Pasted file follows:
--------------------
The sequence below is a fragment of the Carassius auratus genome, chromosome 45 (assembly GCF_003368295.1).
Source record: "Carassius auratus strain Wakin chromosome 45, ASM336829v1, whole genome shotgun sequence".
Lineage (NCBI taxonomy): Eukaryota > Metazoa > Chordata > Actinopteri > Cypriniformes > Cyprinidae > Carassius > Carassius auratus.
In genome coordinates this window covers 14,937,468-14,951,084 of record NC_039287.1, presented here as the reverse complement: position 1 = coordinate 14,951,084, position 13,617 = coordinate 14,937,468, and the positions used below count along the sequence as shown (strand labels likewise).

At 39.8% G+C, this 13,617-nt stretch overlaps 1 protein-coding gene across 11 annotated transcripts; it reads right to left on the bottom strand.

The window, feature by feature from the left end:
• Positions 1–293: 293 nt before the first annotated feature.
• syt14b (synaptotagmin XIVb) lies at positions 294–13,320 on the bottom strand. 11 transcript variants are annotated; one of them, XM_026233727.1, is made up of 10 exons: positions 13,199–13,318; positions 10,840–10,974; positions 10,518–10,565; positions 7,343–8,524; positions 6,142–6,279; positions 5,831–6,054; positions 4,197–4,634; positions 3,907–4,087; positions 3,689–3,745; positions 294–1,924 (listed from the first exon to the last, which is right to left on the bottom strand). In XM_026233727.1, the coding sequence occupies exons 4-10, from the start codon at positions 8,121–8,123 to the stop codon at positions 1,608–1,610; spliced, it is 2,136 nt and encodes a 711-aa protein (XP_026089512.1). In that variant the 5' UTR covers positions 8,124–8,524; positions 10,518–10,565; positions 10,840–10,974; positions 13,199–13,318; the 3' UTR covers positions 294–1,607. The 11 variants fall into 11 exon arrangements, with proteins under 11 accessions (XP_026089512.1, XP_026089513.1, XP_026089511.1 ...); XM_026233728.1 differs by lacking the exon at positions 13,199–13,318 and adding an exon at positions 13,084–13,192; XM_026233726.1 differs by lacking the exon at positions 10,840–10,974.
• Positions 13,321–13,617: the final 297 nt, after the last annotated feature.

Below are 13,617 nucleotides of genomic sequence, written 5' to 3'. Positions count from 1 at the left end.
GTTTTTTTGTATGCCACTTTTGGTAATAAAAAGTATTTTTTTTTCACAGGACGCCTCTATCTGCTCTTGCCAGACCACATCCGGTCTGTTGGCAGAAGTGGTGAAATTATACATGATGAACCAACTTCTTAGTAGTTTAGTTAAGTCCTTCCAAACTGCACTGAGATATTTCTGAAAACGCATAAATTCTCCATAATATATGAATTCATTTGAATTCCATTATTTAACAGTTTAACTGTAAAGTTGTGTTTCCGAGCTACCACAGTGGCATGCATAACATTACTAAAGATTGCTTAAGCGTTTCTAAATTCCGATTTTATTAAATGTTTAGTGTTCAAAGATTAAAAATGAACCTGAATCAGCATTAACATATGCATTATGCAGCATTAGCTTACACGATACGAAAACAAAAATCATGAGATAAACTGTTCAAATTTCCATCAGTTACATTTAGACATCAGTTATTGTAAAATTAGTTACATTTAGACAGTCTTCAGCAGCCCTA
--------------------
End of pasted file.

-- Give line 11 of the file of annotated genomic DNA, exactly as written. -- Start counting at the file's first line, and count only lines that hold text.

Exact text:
GTTTTTTTGTATGCCACTTTTGGTAATAAAAAGTATTTTTTTTTCACAGGACGCCTCTATCTGCTCTTGCCAGACCACATCCGGTCTGTTGGCAGAAGTGGTGAAATTATACATGATGAACCAACTTCTTAGTAGTTTAGTTAAGTCCTTCCAAACTGCACTGAGATATTTCTGAAAACGCATAAATTCTCCATAATATATGAATTCATTTGAATTCCATTATTTAACAGTTTAACTGTAAAGTTGTGTTTCCGAGCTACCACAGTGGCATGCATAACATTACTAAAGATTGCTTAAGCGTTTCTAAATTCCGATTTTATTAAATGTTTAGTGTTCAAAGATTAAAAATGAACCTGAATCAGCATTAACATATGCATTATGCAGCATTAGCTTACACGATACGAAAACAAAAATCATGAGATAAACTGTTCAAATTTCCATCAGTTACATTTAGACATCAGTTATTGTAAAATTAGTTACATTTAGACAGTCTTCAGCAGCCCTA